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How were the Boston police allowed to search all those homes on Friday?

Did they get some kind of blanket search warrant?

And if the searches were 'voluntary', what was the point? If you declined then they would get a search warrant, but with what probable cause?

by Anonymousreply 2504/24/2013

The Patriot Act. Thank you George W.

by Anonymousreply 104/23/2013

I don't think it's the Patriot Act. There has always been a 'hot pursuit' or 'exigent circumstances' exception to the 4th Amendment. And also, I imagine most homeowners were only to happy to assist the police by allowing the police to search their homes. If the homeowner gives permission, no warrant is necessary.

by Anonymousreply 204/23/2013

I declared Martian Law! Under Martian law doctors and other wizards are forbidden, and we can search any home we want!

by Anonymousreply 304/23/2013

Didn't they make one family darn near strip, the family with the boat?

by Anonymousreply 404/23/2013

Because Obama is as much as a tyrant as Bush

by Anonymousreply 504/23/2013

1. How many people do you think even considered denying permission?

2. Points to r3.

by Anonymousreply 604/23/2013

Not so sure they did have the authority without a search warrant. That may end up being an issue in the case.

Just because the government does something and offers a justification doesn't make it okay.

by Anonymousreply 704/23/2013

Martial Law Training Day!

by Anonymousreply 804/23/2013

Cripes, I meant to point to r2.

by Anonymousreply 904/23/2013

because if you said no, they would get a warrant - you have something to hide. if you said yes, you have nothing to hide but perhaps the psyco would be hiding somewhere without your knowledge (like your boat). it was a way to find him alive so you could question him and see if he is part of a larger operation that is planning more bombings. makes perfect sense to me.

by Anonymousreply 1004/23/2013

When I watched the news the other night, they said the cops didn't actually go into the houses but just knocked on people's doors and checked to see if they were OK. I thought that was a really stupid waste of manpower.

The lockdown served one purpose. It prevented people from taking the law into their own hands. The cops stressed the guy was armed and dangerous, but the mob mentality was certainly a strong possibility after the bombing. Once they knew who it was and started the manhunt, anything could've happened.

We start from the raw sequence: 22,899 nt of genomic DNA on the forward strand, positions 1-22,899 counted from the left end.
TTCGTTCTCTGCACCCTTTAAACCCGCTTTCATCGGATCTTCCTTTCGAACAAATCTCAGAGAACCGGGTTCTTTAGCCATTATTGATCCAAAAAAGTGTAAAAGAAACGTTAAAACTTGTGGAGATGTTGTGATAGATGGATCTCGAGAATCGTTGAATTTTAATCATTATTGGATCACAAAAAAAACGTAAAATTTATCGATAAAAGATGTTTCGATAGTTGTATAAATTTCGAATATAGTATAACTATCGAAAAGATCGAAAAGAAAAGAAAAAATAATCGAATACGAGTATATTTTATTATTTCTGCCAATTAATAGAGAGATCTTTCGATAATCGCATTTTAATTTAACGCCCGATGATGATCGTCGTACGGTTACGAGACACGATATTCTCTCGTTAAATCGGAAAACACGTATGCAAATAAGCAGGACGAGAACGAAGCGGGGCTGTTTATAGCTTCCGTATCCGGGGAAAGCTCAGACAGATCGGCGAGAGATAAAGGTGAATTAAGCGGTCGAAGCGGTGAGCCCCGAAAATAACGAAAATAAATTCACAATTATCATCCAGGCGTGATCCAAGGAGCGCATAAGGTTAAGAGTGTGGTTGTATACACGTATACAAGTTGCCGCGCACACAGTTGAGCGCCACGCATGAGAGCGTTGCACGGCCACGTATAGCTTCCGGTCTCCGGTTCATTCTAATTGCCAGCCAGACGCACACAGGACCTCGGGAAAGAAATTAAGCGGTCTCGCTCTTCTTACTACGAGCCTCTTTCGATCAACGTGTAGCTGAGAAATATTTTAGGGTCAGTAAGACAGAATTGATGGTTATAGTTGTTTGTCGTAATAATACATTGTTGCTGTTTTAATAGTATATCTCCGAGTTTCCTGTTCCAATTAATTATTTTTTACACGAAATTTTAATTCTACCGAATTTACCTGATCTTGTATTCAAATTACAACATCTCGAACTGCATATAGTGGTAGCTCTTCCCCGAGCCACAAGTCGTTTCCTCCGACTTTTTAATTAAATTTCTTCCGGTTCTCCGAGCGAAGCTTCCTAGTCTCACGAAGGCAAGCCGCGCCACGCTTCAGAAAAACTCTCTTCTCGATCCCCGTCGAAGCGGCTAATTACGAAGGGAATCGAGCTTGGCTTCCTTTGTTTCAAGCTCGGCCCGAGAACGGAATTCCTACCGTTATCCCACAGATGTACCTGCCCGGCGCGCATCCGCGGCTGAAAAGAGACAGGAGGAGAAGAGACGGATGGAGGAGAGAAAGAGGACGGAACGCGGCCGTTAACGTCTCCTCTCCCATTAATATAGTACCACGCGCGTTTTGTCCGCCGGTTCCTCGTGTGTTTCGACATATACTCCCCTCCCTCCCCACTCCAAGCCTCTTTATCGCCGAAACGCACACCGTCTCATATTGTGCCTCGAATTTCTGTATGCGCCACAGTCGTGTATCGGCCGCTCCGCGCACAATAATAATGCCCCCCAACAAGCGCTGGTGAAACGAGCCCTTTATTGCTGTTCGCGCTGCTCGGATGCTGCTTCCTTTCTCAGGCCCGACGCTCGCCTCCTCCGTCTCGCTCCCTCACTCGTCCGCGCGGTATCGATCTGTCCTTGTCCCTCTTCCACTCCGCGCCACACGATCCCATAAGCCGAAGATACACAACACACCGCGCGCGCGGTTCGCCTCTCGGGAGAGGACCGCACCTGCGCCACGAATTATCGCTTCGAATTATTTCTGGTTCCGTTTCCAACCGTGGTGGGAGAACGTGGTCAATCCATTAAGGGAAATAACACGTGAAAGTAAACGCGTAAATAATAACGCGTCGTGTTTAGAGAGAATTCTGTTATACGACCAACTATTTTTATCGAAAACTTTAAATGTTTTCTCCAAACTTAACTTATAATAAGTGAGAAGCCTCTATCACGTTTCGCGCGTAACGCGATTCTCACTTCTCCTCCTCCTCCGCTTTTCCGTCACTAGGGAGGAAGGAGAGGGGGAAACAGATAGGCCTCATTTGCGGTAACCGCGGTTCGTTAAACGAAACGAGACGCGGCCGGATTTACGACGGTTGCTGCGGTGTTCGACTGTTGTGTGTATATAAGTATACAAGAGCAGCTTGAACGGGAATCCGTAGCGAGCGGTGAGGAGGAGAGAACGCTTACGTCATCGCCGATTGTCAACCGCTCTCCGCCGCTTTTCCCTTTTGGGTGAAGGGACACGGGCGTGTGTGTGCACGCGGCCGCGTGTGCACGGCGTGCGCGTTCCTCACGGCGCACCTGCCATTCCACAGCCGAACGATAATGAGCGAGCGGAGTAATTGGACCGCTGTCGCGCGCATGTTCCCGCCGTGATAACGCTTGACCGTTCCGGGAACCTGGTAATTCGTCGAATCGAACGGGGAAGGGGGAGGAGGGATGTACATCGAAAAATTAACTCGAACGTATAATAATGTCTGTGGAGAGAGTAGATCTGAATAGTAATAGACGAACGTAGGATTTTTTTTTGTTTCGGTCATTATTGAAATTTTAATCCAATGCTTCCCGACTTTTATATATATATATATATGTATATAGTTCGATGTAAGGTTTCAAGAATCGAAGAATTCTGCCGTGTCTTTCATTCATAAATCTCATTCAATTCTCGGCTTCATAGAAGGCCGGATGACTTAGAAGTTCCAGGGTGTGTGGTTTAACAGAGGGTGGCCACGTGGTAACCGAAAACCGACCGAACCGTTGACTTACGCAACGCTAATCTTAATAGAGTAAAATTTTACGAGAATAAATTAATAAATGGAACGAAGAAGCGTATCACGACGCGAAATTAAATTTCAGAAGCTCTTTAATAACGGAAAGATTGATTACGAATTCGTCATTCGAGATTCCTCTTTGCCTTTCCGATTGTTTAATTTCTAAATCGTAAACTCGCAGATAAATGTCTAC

by Anonymousreply 1104/23/2013

A can't vouch for "rootbeer's veracity but here is his/her comment from the LA Times.

"rootbeer at 6:10 PM April 22, 2013. I'm sorry but the police in this country are OUT OF CONTROL! What happened in Watertown, MASS on Friday was a massacre of the US Constitution! I have an uncle who lives in Watertown, MASS who experinced all of this. We had SWAT team members in Watertown conducting INVOLUNTARY door-to-door searches forcing entire families, including small children, out of their homes at machine gunpoint, and conducting warrantless searches with little probable cause to search each individual home while frisking everyone in the home, including small children. I hope all the police and FBI involved in all of these unconstitutional searches get their as$es sued off for unlawful searches! The police in this country are simply OUT OF CONTROL!"

A refusal to allow police in your house is NOT grounds to seek a search warrant. People generally cooperate with the police for various reasons just like they usually believe what they are told about defendants by the police, prosecution and their usual conduit, the media.

The police search of Tsarnaev's home may have violated Mincey v Arizona. This case will have lots of interesting issues to argue.

by Anonymousreply 1204/23/2013

"out of their homes at machine gunpoint, and conducting warrantless searches with little probable cause to search each individual home while frisking everyone in the home, including small children. "

That's not what the people I know whose houses were searched as potential unwitting hide-outs for the younger brother experienced it at all.

by Anonymousreply 1304/23/2013

R13, take it to rootbeer.

by Anonymousreply 1404/23/2013